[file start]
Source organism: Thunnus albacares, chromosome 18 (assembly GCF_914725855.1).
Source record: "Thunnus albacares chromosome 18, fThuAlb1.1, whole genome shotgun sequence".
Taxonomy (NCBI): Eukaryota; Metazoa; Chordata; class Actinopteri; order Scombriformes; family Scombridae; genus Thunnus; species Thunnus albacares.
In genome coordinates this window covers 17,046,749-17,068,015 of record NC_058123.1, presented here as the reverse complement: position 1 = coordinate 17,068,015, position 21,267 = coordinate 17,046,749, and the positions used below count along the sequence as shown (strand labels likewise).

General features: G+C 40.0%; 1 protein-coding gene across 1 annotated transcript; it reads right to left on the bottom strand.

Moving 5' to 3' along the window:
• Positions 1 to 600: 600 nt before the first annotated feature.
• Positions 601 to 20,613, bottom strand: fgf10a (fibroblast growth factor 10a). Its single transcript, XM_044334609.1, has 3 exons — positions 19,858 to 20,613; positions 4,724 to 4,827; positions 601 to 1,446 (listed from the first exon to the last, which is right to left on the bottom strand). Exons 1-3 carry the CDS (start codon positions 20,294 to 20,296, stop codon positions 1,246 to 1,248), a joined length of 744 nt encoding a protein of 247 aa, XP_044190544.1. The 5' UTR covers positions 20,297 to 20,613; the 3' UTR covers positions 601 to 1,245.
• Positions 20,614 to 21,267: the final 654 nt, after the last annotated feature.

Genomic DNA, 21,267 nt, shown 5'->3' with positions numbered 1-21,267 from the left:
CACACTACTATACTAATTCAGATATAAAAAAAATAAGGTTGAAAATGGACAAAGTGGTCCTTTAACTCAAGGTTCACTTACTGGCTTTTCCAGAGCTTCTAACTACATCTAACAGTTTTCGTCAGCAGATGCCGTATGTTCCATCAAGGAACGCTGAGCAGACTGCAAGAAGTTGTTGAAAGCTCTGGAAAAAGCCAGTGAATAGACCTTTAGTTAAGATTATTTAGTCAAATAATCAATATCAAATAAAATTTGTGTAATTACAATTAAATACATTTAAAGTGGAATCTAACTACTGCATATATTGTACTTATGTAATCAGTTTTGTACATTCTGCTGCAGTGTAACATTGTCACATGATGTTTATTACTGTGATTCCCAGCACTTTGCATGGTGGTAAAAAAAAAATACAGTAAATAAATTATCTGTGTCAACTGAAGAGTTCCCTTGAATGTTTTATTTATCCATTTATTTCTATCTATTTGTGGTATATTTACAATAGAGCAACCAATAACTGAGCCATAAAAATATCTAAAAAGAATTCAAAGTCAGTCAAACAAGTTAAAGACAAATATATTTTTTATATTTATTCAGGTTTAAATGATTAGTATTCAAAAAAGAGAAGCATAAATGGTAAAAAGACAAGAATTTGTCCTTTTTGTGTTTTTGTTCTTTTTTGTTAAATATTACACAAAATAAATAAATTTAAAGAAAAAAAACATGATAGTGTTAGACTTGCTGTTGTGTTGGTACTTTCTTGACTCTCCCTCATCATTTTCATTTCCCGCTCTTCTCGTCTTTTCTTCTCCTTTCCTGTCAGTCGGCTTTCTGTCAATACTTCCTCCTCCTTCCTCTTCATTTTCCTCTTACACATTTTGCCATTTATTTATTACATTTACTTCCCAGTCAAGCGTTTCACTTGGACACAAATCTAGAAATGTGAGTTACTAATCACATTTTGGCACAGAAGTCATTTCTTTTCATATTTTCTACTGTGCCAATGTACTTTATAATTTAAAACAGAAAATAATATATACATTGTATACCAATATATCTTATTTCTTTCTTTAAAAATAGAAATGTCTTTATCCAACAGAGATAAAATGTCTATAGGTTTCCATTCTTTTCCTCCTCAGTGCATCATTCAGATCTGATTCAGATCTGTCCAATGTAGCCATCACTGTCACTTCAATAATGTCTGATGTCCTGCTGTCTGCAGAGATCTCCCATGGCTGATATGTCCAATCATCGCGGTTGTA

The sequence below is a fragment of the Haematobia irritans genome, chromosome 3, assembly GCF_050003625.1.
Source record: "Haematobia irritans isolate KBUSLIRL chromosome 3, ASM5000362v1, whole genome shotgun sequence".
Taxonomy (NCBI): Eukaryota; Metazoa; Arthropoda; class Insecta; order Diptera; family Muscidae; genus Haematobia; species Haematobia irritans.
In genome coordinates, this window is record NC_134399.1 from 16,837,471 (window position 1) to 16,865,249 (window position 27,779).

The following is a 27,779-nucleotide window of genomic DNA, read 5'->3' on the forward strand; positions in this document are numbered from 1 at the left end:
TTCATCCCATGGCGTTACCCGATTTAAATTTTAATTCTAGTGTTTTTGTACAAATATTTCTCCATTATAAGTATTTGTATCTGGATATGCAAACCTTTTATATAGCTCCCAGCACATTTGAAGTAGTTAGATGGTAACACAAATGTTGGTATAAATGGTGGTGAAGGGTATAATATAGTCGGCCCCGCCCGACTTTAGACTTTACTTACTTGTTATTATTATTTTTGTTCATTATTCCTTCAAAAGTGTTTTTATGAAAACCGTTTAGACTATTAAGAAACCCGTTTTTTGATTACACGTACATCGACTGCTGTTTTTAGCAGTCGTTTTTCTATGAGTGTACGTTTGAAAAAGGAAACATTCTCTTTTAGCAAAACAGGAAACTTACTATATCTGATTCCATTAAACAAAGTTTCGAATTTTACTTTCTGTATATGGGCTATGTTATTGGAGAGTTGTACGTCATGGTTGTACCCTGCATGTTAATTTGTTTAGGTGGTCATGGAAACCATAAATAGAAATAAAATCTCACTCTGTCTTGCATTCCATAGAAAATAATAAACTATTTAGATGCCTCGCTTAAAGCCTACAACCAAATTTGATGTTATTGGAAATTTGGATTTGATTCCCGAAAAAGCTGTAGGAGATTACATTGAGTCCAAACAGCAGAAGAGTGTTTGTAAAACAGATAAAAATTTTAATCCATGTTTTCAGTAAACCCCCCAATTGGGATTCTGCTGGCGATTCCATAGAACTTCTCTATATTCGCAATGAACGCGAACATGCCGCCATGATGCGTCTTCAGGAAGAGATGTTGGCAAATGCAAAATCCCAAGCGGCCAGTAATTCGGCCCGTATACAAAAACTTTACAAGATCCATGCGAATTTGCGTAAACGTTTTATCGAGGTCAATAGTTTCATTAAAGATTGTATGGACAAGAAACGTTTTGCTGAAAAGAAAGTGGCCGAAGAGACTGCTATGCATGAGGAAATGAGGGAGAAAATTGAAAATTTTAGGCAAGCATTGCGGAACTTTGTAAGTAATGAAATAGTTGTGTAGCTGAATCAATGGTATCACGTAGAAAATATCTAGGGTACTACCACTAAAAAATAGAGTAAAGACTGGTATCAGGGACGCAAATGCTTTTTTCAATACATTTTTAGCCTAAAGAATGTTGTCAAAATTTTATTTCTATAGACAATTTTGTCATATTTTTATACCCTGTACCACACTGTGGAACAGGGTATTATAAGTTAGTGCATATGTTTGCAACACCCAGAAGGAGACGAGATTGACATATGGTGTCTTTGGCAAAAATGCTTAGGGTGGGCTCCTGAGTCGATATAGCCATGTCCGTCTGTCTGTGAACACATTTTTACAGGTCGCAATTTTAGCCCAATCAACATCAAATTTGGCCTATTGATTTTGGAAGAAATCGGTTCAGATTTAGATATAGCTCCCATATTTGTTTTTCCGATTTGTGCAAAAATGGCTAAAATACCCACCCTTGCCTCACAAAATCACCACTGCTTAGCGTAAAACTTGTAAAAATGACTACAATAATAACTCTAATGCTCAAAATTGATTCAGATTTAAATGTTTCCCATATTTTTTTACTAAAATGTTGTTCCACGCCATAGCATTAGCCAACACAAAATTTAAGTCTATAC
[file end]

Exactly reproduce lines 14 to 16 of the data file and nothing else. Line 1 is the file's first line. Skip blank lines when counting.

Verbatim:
Taxonomy (NCBI): Eukaryota; Metazoa; Arthropoda; class Insecta; order Diptera; family Muscidae; genus Haematobia; species Haematobia irritans.
In genome coordinates, this window is record NC_134399.1 from 16,837,471 (window position 1) to 16,865,249 (window position 27,779).

The following is a 27,779-nucleotide window of genomic DNA, read 5'->3' on the forward strand; positions in this document are numbered from 1 at the left end: